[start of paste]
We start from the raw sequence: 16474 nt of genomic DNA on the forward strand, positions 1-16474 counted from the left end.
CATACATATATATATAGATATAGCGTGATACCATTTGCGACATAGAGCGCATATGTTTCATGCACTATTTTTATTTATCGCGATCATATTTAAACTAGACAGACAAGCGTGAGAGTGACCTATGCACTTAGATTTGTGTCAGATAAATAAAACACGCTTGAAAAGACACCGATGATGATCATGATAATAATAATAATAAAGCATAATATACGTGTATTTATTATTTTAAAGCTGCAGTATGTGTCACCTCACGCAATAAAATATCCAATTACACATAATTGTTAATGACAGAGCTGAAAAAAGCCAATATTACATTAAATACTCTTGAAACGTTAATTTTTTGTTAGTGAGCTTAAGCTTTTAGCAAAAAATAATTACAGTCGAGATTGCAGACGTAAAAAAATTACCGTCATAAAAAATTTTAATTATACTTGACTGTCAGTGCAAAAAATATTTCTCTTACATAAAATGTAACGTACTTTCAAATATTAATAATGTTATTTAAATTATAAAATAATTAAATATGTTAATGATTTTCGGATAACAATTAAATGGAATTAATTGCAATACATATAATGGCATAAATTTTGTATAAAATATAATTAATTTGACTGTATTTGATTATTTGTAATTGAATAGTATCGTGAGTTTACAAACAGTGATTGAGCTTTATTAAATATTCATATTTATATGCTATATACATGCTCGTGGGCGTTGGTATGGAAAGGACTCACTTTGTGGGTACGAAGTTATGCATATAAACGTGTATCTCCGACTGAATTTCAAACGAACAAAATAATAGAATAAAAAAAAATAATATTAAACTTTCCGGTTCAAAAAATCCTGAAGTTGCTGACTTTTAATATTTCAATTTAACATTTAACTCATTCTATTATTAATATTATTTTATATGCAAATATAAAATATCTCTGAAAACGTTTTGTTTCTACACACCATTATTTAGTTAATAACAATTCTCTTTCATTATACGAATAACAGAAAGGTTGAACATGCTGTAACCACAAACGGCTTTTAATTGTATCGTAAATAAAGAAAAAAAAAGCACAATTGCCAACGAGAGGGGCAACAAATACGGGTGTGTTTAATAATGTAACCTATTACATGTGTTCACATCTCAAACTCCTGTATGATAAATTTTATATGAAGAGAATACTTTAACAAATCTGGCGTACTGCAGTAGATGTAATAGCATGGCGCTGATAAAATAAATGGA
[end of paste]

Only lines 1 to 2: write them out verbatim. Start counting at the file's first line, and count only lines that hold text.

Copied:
We start from the raw sequence: 16474 nt of genomic DNA on the forward strand, positions 1-16474 counted from the left end.
CATACATATATATATAGATATAGCGTGATACCATTTGCGACATAGAGCGCATATGTTTCATGCACTATTTTTATTTATCGCGATCATATTTAAACTAGACAGACAAGCGTGAGAGTGACCTATGCACTTAGATTTGTGTCAGATAAATAAAACACGCTTGAAAAGACACCGATGATGATCATGATAATAATAATAATAAAGCATAATATACGTGTATTTATTATTTTAAAGCTGCAGTATGTGTCACCTCACGCAATAAAATATCCAATTACACATAATTGTTAATGACAGAGCTGAAAAAAGCCAATATTACATTAAATACTCTTGAAACGTTAATTTTTTGTTAGTGAGCTTAAGCTTTTAGCAAAAAATAATTACAGTCGAGATTGCAGACGTAAAAAAATTACCGTCATAAAAAATTTTAATTATACTTGACTGTCAGTGCAAAAAATATTTCTCTTACATAAAATGTAACGTACTTTCAAATATTAATAATGTTATTTAAATTATAAAATAATTAAATATGTTAATGATTTTCGGATAACAATTAAATGGAATTAATTGCAATACATATAATGGCATAAATTTTGTATAAAATATAATTAATTTGACTGTATTTGATTATTTGTAATTGAATAGTATCGTGAGTTTACAAACAGTGATTGAGCTTTATTAAATATTCATATTTATATGCTATATACATGCTCGTGGGCGTTGGTATGGAAAGGACTCACTTTGTGGGTACGAAGTTATGCATATAAACGTGTATCTCCGACTGAATTTCAAACGAACAAAATAATAGAATAAAAAAAAATAATATTAAACTTTCCGGTTCAAAAAATCCTGAAGTTGCTGACTTTTAATATTTCAATTTAACATTTAACTCATTCTATTATTAATATTATTTTATATGCAAATATAAAATATCTCTGAAAACGTTTTGTTTCTACACACCATTATTTAGTTAATAACAATTCTCTTTCATTATACGAATAACAGAAAGGTTGAACATGCTGTAACCACAAACGGCTTTTAATTGTATCGTAAATAAAGAAAAAAAAAGCACAATTGCCAACGAGAGGGGCAACAAATACGGGTGTGTTTAATAATGTAACCTATTACATGTGTTCACATCTCAAACTCCTGTATGATAAATTTTATATGAAGAGAATACTTTAACAAATCTGGCGTACTGCAGTAGATGTAATAGCATGGCGCTGATAAAATAAATGGA